1789-1810 AD (Waist was raised to empire) In Europe the Napoleonic Wars caused French political upheaval. Napoleon’s first Empress Josephine de Beauharnais was influential in popularizing the empire waist around Europe. Greek/Roman fashion became popular. No corsets were worn. Only an airy linen chemise or slip was worn. Toward the end of the century many changes took place. Arms became shockingly bare or sleeves were sheer. Hair was not covered as before with bonnets or hats except when outdoors. Ribbons and beads were interlaced in the hair instead. The waist being just under the breasts was usually tied with a contrasting color of ribbon. With the dress being so tight at the bosom; it could have given some support to the breasts.
1837-1901 AD (Corsets are back!) The Victorian Age: The corset was smaller and less cumbersome allowing for freer movement and easier breathing. Different styles were designed for various activities such as horseback riding verses dancing. Well made, more expensive corsets were reinforced with baleen or “whale bone”. Baleen is not actually the bone of the whale, but rather the horn-like plates attached to the upper jaw of a baleen whale, instead of teeth. The whale uses them to filter plankton from the ocean water. Baleen is made up of the same material as the fingernails or hair. Being fibery, it could be split into the appropriate size and length. No other material could rival its important demand, used for hoopskirts and corsets. So popular that the whale population was brought to the brink of extinction. As baleen became rare, other alternatives were searched out. Cheaper corsets and panniers were enforced or made with willows. Horns were used, but with little success. In the 1850’s watch spring steel came into use. Coil like springs were pressed flat and could bend to the desired shape of the hour glass figure. The smallest waist recorded was of a young actress, 14 inches circumference.
A new form of busk made an appearance. It was made of two long, narrow pieces of steel instead of one wide plate that slid into a front pocket. The new busk was sewn into the front of the corset and was held together with hooks and eyes. This made the corset easier to put on. The laces would only need to be loosened slightly as the woman wrapped it around her torso and fastened the hooks over the eyes at the front.
Another kind of bust was the “spoon bust”. This was invented to smooth out the stomach area better than a regular bust. The two pieces were shaped like a large spoon; the handle at the top of the corset with the dished spoon on the lower end. They fastened the same as the regular bust. The downside to the spoon busk was that the corset could not be laced up as tightly because the wider metal was weaker than the narrow metal in the regular bust.
Southern Bells: With slaves or servants to do most of the work, these women were the picture of beauty and perfection. Tiny waists and huge hoop skirts and petticoats; with yards and yards of lace, ribbon, and silk, made up a southern bell’s attire.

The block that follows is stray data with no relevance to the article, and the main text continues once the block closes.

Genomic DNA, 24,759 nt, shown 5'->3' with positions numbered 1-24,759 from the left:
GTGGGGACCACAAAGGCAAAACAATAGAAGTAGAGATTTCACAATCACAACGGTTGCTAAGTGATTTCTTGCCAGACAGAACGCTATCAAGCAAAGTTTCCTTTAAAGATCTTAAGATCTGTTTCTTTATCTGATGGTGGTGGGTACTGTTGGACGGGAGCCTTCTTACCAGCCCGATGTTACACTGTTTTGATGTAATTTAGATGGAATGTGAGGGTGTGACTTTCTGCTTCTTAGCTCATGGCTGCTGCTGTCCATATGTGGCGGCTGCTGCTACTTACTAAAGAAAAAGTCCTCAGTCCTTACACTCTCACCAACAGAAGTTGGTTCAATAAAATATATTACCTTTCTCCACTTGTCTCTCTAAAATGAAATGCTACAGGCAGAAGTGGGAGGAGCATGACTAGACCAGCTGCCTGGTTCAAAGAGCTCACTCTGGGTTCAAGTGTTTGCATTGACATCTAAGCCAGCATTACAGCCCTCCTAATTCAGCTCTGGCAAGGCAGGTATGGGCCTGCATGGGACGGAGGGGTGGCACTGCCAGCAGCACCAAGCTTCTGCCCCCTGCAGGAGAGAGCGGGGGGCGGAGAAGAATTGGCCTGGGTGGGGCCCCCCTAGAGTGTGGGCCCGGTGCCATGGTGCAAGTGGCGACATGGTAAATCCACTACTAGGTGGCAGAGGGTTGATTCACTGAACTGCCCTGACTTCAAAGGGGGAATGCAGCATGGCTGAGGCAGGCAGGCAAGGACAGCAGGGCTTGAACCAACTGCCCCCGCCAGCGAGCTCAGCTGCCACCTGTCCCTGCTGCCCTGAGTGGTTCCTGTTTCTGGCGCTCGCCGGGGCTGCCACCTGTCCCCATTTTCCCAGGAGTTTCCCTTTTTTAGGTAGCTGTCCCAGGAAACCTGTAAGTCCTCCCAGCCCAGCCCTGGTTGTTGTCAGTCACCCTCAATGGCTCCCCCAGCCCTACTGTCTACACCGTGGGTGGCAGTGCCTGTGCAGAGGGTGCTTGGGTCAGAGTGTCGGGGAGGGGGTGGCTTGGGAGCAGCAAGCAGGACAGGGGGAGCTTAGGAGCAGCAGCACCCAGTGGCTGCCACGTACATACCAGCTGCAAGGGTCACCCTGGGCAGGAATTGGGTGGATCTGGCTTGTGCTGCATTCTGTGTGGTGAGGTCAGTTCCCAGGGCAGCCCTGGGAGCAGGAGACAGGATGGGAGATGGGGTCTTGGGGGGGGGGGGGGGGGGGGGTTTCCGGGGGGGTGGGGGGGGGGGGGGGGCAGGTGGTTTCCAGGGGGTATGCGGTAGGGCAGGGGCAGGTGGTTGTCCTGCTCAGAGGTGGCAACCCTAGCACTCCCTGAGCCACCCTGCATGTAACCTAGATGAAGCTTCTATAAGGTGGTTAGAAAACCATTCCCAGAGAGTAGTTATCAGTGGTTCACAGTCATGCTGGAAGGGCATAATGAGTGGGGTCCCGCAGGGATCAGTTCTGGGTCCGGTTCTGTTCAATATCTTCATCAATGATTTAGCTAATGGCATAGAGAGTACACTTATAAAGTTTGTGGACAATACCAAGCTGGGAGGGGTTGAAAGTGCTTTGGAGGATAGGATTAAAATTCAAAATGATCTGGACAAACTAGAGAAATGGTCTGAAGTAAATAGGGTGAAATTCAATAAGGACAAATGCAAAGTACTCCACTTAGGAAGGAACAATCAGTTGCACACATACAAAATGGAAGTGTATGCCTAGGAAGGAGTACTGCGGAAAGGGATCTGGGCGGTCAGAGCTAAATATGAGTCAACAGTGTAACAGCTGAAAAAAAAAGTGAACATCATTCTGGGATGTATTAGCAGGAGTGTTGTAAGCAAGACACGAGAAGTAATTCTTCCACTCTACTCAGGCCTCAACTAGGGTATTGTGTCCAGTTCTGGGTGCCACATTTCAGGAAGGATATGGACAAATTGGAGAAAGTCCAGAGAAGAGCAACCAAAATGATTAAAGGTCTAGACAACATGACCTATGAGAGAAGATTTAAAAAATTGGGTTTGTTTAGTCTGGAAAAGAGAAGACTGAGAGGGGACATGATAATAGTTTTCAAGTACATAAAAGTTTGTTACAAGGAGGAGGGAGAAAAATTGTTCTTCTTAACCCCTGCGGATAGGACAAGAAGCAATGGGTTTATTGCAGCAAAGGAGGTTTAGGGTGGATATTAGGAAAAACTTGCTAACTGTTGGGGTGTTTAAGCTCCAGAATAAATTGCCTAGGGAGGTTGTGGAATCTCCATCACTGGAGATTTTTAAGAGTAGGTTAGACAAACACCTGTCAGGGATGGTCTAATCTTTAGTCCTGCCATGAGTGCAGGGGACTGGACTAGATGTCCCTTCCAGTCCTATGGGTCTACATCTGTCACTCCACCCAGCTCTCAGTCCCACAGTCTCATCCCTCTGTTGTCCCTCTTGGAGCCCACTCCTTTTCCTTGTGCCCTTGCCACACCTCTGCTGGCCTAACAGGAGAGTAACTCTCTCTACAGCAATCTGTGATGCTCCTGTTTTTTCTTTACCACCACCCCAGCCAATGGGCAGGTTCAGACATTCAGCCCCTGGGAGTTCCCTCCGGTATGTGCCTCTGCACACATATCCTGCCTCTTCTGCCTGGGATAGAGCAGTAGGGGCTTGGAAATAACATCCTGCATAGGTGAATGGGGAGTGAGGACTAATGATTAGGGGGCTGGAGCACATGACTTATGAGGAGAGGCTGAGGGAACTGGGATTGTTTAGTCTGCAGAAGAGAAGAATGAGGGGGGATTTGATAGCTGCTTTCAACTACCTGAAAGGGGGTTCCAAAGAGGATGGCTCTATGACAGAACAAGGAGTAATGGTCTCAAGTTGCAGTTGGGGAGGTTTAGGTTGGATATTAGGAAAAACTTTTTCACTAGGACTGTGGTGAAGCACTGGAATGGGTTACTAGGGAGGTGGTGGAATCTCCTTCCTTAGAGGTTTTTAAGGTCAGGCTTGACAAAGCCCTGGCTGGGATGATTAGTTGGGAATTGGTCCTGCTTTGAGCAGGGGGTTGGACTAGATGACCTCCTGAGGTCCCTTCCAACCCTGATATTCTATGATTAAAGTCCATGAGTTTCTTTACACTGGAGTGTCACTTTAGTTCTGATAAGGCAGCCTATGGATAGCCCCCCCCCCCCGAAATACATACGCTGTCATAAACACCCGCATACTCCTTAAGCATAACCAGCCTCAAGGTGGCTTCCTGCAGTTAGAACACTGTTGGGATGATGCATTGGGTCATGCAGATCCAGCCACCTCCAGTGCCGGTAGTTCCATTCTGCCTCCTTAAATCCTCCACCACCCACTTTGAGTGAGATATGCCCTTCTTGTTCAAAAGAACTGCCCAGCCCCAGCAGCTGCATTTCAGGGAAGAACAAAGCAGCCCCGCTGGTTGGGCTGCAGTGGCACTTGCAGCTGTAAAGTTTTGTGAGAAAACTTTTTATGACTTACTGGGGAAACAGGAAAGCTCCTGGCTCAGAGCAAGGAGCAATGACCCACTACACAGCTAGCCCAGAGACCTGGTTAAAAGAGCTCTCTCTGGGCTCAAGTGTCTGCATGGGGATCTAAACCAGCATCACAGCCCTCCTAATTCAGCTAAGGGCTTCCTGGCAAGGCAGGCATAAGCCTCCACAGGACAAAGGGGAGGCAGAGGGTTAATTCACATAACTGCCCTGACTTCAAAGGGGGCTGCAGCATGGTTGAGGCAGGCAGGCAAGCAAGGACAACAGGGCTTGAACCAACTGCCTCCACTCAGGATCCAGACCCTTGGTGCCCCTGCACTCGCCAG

Pioneer Women: It was not at all practical for pioneer ladies to wear corsets. After the west was settled, fashion became more prevalent. In some of the big mining towns, one might see ladies dressed in corset and bustle fashion. Especially after the railroad went through. Many pioneer woman may have started out with a trunk full of beautiful dresses and underclothing, but sooner or later, for survival purposes, the load had to be lightened. Thus the trunk was heaved out of the wagon to be left in the desert for the Indians to marvel at. A pioneer woman would first dress in a cotton chemise. This was a longs slip or undershirt. Sometimes a chemise would have tucks, a little lace or embroidery; all hand sewn. Next came the stockings made of cotton, linen, or wool depending on the weather. These went over the knee and were held up by a thin ribbon or garter. “Drawers” were like underpants. These were sometimes split up the middle in order to make the trip to the outhouse easier and quicker. If they did wear a petticoat, it was similar to the one pictured above.
By the beginning of the 1900’s, doctors started speaking out about the dangers of corsetting. The perfect hourglass figure became a thing of the past.
1914-1918 World War I: Lighter, more breathable fabrics were being invented. Undergarments were made for support not appearance. Everything was practical and thrifty. Everyone’s energies went to helping provide for the war. Any metal that may have been used for corsets was now needed for war supplies.
1920’s (No Curves) Straight as a stick was the new sexy. The “bandeaux brassiere” was used to downplay the woman’s figure. Waistlines dropped to around the hipbones. Breasts became flat a as pancake. Undergarments did start coming in different colors, though.
1930’s and 40’s (Enhancing Breasts Makes a Comeback) Lastex (Latex) was invented. The “Maidenform” was introduced. Bras were being manufactured in different colors and sizes. Fat was not beautiful, but full breast were.
1940’s and 50’s We have a veteran from World War II to thank for the pushup bra’s popularity. Frederick Mellinger was inspired by his fellow army men to engineer a sexier bra. Frederick took his buddies’ advice and designed pieces their girlfriends would prefer. He returned home from the War in 1946 and opened up Frederick’s of Hollywood. America’s first pushup bra was dubbed “Rising Star” in 1948. The perfect figure was now 36 Bust, 24 Waist, and 36 Hips.
1960’s (Lingerie Takes A Plunge In Popularity) From the Hippies to the Women’s Liberation and “bra burning”; lingerie was not at it’s best. Women before the 1960’s were known as housewives and mothers and nothing more. 150 feminists trooped to the 1968 Miss America Protest. Trash cans were loaded up with bras, girdles, curlers, tweezers, highheels, anything that represented the stereotype for women being flawlessly beautiful. It was then burned. Women felt the stresses of looking beautiful and parading around like cattle. Inferiority of perfect beauty was too much and they were letting the world know. Some women went to the extreme of not wearing a bra at all. The natural look was vogue, no makeup or curled hair.
Today you can view lingerie in any size, color, or style you could possibly dream of; like this $Million bra from Victoria’s Secret.